CANNES, France (Reuters) - French director Olivier Assayas takes on one of the most notorious figures of the 1970s in “Carlos,” a five-and-a-half hour epic on the Venezuelan-born revolutionary, shown at the Cannes film festival.
Ilich Ramirez Sanchez, who operated under the name Carlos, was one of the best-known of a generation of far-left extremists that included the Baader Meinhof gang in Germany, the Italian Red Brigades and the Japanese Red Army.
The film examines his career as he changed from a young pro-Palestinian radical making his mark as a new kind of urban guerrilla and mounting brutal but not always successful operations before ending as a fugitive hunted down in Sudan.
Best known now through an identity photograph which has become one of the defining images of the era, Carlos at the time was a shadowy figure.
“This question of the charisma of Carlos, which was a weapon or a tool that he used, is something that everyone who knew him talks about,” Assayas said after the press screening in Cannes.
His career could have come from the pages of a thriller and the nickname given him by the media, “The Jackal” was taken from the Frederick Forsyth novel of the same name.
Fluent in several languages, Carlos moved easily across Europe and the Middle East, dressing well and enjoying a glamorous lifestyle that was ironically in tune with the materialist values of the era.
“He was a seducer, someone who enjoyed the good things in life and in a sense, these characteristics, which were what made him larger than life, also caused his decline,” Assayas said.
Assayas’ film is shot in several languages in locations from Beirut, Paris and London to Budapest and stars Venezuelan actor Edgar Ramirez who gives a widely praised performance among a huge cast of actors.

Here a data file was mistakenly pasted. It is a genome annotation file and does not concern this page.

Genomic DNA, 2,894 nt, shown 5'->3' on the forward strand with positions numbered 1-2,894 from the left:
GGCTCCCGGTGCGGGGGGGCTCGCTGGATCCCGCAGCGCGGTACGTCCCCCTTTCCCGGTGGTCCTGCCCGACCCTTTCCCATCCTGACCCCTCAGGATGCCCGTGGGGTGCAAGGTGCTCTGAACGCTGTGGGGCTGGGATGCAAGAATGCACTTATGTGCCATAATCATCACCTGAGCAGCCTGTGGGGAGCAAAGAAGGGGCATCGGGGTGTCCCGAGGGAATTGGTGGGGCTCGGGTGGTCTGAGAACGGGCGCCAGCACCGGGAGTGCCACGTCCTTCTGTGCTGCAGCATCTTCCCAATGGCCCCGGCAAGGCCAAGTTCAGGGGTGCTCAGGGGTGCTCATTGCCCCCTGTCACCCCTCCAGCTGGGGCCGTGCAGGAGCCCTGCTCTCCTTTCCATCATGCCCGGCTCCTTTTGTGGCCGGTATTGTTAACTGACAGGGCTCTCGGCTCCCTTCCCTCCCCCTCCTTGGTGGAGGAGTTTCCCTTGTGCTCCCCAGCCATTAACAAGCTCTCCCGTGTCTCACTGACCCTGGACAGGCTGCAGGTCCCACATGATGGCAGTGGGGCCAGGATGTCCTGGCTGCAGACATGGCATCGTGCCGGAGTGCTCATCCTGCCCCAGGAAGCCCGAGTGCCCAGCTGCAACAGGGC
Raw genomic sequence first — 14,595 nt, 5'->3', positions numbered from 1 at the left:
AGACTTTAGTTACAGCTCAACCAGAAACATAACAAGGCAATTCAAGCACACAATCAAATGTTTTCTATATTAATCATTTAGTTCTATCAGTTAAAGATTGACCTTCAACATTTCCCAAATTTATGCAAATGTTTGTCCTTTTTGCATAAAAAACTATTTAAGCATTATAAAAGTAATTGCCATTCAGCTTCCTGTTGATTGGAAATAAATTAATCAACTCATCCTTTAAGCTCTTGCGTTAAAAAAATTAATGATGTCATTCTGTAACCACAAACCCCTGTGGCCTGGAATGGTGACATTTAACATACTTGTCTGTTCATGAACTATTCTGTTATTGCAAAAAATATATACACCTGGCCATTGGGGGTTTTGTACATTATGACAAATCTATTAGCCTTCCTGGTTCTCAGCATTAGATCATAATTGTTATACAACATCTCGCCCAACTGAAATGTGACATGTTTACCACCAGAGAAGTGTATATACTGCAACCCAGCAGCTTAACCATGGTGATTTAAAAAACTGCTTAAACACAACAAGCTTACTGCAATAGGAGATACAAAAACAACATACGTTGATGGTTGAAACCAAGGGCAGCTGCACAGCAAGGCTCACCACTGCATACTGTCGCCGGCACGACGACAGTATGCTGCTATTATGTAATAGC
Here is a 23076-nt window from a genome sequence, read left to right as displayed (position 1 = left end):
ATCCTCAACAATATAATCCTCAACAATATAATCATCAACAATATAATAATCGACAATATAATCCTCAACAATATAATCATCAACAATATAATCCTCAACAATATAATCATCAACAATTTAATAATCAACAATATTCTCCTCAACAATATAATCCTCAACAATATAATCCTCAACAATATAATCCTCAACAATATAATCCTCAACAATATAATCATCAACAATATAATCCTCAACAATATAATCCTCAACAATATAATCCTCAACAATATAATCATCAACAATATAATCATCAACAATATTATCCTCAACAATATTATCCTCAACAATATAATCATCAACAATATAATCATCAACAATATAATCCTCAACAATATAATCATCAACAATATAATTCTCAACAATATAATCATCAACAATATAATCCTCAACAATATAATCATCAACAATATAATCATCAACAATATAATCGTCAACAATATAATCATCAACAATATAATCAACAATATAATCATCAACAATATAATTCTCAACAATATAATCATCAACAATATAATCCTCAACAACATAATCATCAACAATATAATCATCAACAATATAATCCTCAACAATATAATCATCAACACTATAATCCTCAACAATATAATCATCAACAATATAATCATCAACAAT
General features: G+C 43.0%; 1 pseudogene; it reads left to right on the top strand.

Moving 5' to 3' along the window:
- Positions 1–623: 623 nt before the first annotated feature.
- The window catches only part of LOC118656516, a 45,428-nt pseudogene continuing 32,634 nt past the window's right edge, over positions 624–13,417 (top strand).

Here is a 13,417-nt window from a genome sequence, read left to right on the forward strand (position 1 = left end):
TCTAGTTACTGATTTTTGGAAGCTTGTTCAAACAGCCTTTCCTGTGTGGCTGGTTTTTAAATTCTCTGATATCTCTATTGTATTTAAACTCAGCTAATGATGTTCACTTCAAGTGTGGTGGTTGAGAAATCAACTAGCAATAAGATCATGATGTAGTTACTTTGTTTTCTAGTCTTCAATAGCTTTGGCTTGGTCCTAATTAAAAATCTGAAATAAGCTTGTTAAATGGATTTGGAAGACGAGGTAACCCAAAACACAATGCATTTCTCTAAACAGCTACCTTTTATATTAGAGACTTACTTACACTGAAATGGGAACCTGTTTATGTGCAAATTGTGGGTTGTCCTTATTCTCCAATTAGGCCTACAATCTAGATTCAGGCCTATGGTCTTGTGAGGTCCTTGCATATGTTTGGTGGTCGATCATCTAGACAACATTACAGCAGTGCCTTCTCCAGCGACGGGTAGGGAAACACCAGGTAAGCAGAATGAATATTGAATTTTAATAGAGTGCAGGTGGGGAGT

The sheer scale of the project, financed in large part by French television broadcaster Canal Plus, may mean the version most cinema audiences see is cut back but the production is much more than a TV series shown on a big screen.
“It’s a paradox to be able to say, look, you can make films that last longer than normal, you can make French films where people speak German, Spanish, Japanese and English,” said Assayas, whose last film was the family drama, “Summer Hours.”
The real-life Carlos, who is currently serving a life sentence in a French prison for murder, has complained about the film, which he has not yet seen but Assayas said he had made a work of fiction, not a documentary.
The three-part film follows his operations, starting with a botched attack in London and including his most spectacular action, the 1975 storming of OPEC headquarters in Vienna during a meeting of oil ministers.
But that operation also marked the end of Carlos’ links with his backers in the Popular Front for the Liberation of Palestine and the start of his later career as a radical gun-for-hire living behind the Iron Curtain.
The fall of communism in Europe in 1989 marked the beginning of the end for Carlos, who was forced to seek refuge in Sudan after all his former backers abandoned him. He was finally tracked down and arrested by French intelligence agents in 1994.
Editing by Matthew Jones